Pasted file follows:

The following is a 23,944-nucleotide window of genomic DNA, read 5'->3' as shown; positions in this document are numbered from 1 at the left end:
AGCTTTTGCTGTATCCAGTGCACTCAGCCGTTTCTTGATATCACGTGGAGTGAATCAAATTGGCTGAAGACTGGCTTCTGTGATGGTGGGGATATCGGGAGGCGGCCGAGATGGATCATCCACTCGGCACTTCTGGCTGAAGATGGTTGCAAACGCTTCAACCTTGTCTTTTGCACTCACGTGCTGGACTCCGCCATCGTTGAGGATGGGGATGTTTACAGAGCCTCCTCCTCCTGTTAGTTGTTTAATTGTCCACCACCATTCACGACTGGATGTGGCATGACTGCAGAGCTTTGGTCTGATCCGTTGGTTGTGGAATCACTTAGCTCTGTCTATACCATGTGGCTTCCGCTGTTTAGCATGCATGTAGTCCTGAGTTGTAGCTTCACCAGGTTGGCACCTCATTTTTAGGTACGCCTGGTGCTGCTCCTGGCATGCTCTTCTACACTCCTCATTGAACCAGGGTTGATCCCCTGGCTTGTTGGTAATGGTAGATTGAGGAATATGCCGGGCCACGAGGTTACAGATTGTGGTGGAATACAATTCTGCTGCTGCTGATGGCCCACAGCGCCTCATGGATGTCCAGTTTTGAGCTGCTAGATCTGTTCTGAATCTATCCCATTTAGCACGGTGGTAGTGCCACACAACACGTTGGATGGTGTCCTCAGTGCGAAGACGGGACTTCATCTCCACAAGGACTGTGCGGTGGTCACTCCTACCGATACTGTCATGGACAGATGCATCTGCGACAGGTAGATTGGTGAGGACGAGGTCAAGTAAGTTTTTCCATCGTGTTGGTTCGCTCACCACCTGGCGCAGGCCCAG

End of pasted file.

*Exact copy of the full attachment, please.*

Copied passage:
The following is a 23,944-nucleotide window of genomic DNA, read 5'->3' as shown; positions in this document are numbered from 1 at the left end:
AGCTTTTGCTGTATCCAGTGCACTCAGCCGTTTCTTGATATCACGTGGAGTGAATCAAATTGGCTGAAGACTGGCTTCTGTGATGGTGGGGATATCGGGAGGCGGCCGAGATGGATCATCCACTCGGCACTTCTGGCTGAAGATGGTTGCAAACGCTTCAACCTTGTCTTTTGCACTCACGTGCTGGACTCCGCCATCGTTGAGGATGGGGATGTTTACAGAGCCTCCTCCTCCTGTTAGTTGTTTAATTGTCCACCACCATTCACGACTGGATGTGGCATGACTGCAGAGCTTTGGTCTGATCCGTTGGTTGTGGAATCACTTAGCTCTGTCTATACCATGTGGCTTCCGCTGTTTAGCATGCATGTAGTCCTGAGTTGTAGCTTCACCAGGTTGGCACCTCATTTTTAGGTACGCCTGGTGCTGCTCCTGGCATGCTCTTCTACACTCCTCATTGAACCAGGGTTGATCCCCTGGCTTGTTGGTAATGGTAGATTGAGGAATATGCCGGGCCACGAGGTTACAGATTGTGGTGGAATACAATTCTGCTGCTGCTGATGGCCCACAGCGCCTCATGGATGTCCAGTTTTGAGCTGCTAGATCTGTTCTGAATCTATCCCATTTAGCACGGTGGTAGTGCCACACAACACGTTGGATGGTGTCCTCAGTGCGAAGACGGGACTTCATCTCCACAAGGACTGTGCGGTGGTCACTCCTACCGATACTGTCATGGACAGATGCATCTGCGACAGGTAGATTGGTGAGGACGAGGTCAAGTAAGTTTTTCCATCGTGTTGGTTCGCTCACCACCTGGCGCAGGCCCAG